Jiang, originally from Dandong near the North Korean border, moved to Dalian for university and stuck around to work for a shipping company after graduating. The other four members of DOC also have day jobs. They practice twice a week, even though they rarely perform. “We’re definitely not a full-time band, but rock music has always been a major part of our lives,” Jiang says.

In the late 19th and early 20th centuries, Dalian was at various times occupied by the Japanese, and signs of that occupation are ubiquitous in the city. Though Japan’s imperialist forces were especially brutal, Jiang thinks his home city holds romantic stories from the time. “In Dalian we’ve all heard stories about how Japanese people came and went, leaving their offspring behind,” he says. “Because of the history of aggression between China and Japan, there must be a Romeo and Juliet story, a sad love story.” That story came to be the song “Koshimizu,” an imagined historical romance between a mixed Chinese-Japanese couple.

Compared to Beijing and Shanghai, Dalian’s music scene is tiny: Jiang’s main hangouts are Echo Books, a shop inside a former sea freight depot, and Hertz, the city’s one underground music bar. Jiang and some of his friends organized a music festival at a beachside art gallery called Dansheng in 2014, but they couldn’t generate enough revenue to keep the space open, and it now stands abandoned.

Members of DOC, an indie rock band, pose for a photo. Huang Shishi for Sixth Tone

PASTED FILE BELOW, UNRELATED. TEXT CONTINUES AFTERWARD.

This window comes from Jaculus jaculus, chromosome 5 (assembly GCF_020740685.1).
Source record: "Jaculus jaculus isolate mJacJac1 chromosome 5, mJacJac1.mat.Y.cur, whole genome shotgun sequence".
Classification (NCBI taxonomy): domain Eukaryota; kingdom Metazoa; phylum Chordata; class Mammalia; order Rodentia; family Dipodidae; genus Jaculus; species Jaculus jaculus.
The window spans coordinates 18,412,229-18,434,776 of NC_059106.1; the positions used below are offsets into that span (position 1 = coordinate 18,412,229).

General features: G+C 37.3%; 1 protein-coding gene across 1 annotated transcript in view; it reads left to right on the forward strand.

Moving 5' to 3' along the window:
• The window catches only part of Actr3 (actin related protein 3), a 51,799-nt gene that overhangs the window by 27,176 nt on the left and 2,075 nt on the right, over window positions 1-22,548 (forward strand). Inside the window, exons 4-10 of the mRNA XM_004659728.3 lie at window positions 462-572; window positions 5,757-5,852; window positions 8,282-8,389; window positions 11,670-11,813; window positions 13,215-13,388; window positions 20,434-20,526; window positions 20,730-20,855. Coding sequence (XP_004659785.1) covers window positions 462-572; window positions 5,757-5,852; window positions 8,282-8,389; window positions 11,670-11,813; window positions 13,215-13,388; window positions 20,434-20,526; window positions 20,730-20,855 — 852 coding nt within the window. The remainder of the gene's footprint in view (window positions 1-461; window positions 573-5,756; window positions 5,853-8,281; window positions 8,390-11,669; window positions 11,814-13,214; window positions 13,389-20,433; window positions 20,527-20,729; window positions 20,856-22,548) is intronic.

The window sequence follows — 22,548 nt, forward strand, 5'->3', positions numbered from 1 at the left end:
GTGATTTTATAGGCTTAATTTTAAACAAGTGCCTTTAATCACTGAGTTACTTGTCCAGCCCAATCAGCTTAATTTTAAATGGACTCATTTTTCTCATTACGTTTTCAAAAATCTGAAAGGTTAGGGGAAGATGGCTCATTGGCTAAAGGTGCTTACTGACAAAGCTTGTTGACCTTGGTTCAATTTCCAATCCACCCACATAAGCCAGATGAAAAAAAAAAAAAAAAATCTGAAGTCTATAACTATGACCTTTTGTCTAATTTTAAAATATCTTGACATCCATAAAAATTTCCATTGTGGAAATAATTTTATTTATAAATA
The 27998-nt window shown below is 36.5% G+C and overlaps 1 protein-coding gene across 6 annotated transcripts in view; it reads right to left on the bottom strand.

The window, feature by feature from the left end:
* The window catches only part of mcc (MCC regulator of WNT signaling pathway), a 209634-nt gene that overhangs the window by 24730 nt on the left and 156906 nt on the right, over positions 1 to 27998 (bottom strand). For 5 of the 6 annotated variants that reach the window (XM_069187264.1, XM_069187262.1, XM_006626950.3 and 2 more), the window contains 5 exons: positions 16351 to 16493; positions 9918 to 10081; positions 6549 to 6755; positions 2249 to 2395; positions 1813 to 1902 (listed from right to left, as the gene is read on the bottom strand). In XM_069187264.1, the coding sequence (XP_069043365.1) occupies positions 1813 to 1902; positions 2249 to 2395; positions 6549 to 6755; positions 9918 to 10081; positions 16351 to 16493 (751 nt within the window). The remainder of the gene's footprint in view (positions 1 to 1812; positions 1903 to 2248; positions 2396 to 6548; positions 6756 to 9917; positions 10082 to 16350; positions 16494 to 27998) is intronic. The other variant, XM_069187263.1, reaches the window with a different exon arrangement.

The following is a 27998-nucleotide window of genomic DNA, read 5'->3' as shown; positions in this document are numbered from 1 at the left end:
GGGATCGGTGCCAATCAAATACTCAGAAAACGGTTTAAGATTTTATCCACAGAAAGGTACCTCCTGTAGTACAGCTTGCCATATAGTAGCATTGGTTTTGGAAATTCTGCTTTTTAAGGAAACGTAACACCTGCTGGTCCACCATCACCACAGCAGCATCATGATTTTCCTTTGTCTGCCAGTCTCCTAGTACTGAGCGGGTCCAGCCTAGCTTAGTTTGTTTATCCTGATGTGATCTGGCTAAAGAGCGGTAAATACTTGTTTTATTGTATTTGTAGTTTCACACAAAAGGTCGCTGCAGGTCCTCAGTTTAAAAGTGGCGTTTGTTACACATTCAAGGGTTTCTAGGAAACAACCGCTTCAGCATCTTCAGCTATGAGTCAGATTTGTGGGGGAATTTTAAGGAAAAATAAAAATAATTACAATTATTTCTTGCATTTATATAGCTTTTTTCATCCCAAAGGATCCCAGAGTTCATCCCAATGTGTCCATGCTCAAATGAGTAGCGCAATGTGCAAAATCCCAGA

Members of DOC, an indie rock band, pose for a photo. Huang Shishi for Sixth Tone

As such, playing rock music is set to remain a hobby for DOC. But for Chui Wan and Duck Fight Goose, there’s little separation between work and play. They’re frequently on the road, spreading their sounds domestically and internationally. Neither is a full-time band, but their members have found jobs in creative industries that allow them to spend time on their music.

The music of Chui Wan and Duck Fight Goose is a part of the sound of the megacity. The differences between the two bands underscore the tension felt in today’s China: One circles quietly around the past, the other hurtles loudly into the future.

With contributions from Emma Sun and Zhao Yue.

Disclosure: Josh Feola is a former drummer for Chui Wan; he left the band in 2012. He has also worked with Duck Fight Goose and DOC in the past as a booking manager for Beijing venues D-22 and XP. He has worked as a translator and international freelance correspondent for Maybe Mars, Chui Wan’s record label, and D Force, the label that released the latest Duck Fight Goose and DOC records.

(Header image: Wu Shanmin performs in Beijing, Aug. 20, 2016. Ma Yiting and Ji Jianpeng for Sixth Tone)